The act of courage is played out by characters in different forms in ‘To Kill a Mockingbird’. It takes place with small acts such as Miss Maudie not complaining when her house is burned down, or acts which changes the entire way of a character is perceived, such as Mrs. Dubose’s fight against her addiction.
Harper Lee first presents courage through Mrs. Dubose. Both Scout and Jem share the same idea of Mrs. Dubose in the beginning of the novel, one where they believe Mrs. Dubose to be the ‘meanest person who ever lived’. They support this belief with her regular attitude towards them. She tests their patience with her rude comments about their father, purposely enraging them. When Jem destroys her camellias to express his outrage, Mrs. Dubose asks Atticus to make him read to her; a punishment that Scout includes herself in to help her brother. This reveals the children to Mrs. Dubose’s pain, which is later explained by Atticus after her death. Mrs. Dubose was a morphine addict, and even though it would have allowed her to die without pain, she chose the path of soberness, with the ideal of dying ‘beholden to nothing and nobody’. The general rudeness and racism of Mrs. Dubose becomes highlighted less after this episode, making her an embodiment of courage. She transforms from the ‘meanest person’ to the ‘bravest person’. Atticus, in this particular episode, teaches Jem that real courage was not ‘a man with a gun in his hand’ but someone who knows they might lose but begins anyways and ‘see(s) it through no matter what’.
Atticus, himself, is also a representation of mental courage. Being devoted to moral ethics, Atticus refrains from following societal orders when he is given the responsibility to defend an innocent black man in court. Living in a highly prejudiced county, Atticus was judged not only by those around him, but also his own family. He was requested to step down, and even faced profane language directed towards him. However, he followed by his morals, and tried to defend Tom Robinson with his full capacity. Yet Atticus displays physical courage in one particular scene where he goes to defend Tom from the mob. Even though he was not physically suitable to fight off the mob, he still made sure to be present to defend Tom somehow. His entire character guarantees readers’ respect and empathy.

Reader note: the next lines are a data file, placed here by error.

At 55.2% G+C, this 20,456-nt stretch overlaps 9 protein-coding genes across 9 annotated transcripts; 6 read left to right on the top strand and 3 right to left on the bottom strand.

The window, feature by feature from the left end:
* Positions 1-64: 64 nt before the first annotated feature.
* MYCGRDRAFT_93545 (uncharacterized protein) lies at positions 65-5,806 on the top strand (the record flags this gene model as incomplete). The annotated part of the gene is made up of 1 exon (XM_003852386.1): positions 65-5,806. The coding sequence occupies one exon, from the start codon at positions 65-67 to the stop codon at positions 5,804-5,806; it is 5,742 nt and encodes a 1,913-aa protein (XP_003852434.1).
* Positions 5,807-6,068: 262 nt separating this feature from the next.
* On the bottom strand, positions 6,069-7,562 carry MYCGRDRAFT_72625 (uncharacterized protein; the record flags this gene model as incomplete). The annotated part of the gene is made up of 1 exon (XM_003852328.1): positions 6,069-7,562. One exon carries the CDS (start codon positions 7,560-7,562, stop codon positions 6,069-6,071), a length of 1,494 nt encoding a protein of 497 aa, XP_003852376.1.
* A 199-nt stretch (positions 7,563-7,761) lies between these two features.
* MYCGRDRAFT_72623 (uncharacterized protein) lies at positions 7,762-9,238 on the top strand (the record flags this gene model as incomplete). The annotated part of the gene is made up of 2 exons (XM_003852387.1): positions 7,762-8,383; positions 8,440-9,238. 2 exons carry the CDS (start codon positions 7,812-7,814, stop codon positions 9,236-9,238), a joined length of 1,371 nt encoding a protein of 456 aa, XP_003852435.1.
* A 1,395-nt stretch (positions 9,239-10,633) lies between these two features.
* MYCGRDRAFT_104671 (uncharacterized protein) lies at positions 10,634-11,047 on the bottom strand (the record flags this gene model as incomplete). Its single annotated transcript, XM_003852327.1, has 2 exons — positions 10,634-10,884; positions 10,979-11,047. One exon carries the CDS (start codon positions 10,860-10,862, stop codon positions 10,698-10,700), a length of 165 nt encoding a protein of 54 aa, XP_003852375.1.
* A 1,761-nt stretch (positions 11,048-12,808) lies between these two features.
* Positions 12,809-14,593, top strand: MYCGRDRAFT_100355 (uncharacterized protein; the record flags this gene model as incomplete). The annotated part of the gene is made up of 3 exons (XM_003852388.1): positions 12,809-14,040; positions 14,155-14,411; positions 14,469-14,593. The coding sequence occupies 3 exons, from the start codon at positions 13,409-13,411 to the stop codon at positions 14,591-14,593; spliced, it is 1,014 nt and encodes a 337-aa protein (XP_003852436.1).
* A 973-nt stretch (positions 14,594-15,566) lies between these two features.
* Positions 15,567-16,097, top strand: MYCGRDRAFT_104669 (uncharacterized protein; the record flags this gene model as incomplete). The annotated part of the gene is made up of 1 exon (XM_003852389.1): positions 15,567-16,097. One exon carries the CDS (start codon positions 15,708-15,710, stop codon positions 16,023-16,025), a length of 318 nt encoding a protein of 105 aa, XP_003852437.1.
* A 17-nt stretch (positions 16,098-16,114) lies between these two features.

Having a very influential father, both Jem and Scout present small acts of courage themselves. Jem was always proud of himself, but upon approaching puberty, Jem develops certain changes in character, taking up responsibilities. When Dill tries to hide from his aunt, and goes to Scout and Jem for help, Jem does not allow the secrecy. He tells Atticus, which upsets Scout, who believes he had broken the ‘remaining code of (their) childhood’. However, on Jem’s behalf, acting along his conscience was a courageous act indeed. Scout is courageous for her power of will. After her father asks her not to hit someone just because they insult her, she refrains from doing such even when she is tempted later. She also acts courageous in last part when she allows Arthur to take escort her back to the Radley house, breaking the code of societal belief. She refuses to accept Arthur as the ‘malevolent phantom’ and instead presents him as the ‘gentleman’ he really is.
Miss Maudie, even after having her house burned down and losing everything she owned, did not complain. She presented moral courage and compensated her loss by saying her house was ‘old’ anyway. Arthur, at the end, showed courage by ending his isolation and facing the real world to save his children from grave danger.
Thus, the act of courage is renowned in ‘To Kill a Mockingbird’. Harper Lee opens up an area for respect in readers by adding such an honourable aspect to her characters. She also allows readers to acknowledge what real courage is really like, enlightening readers at the same time as the characters.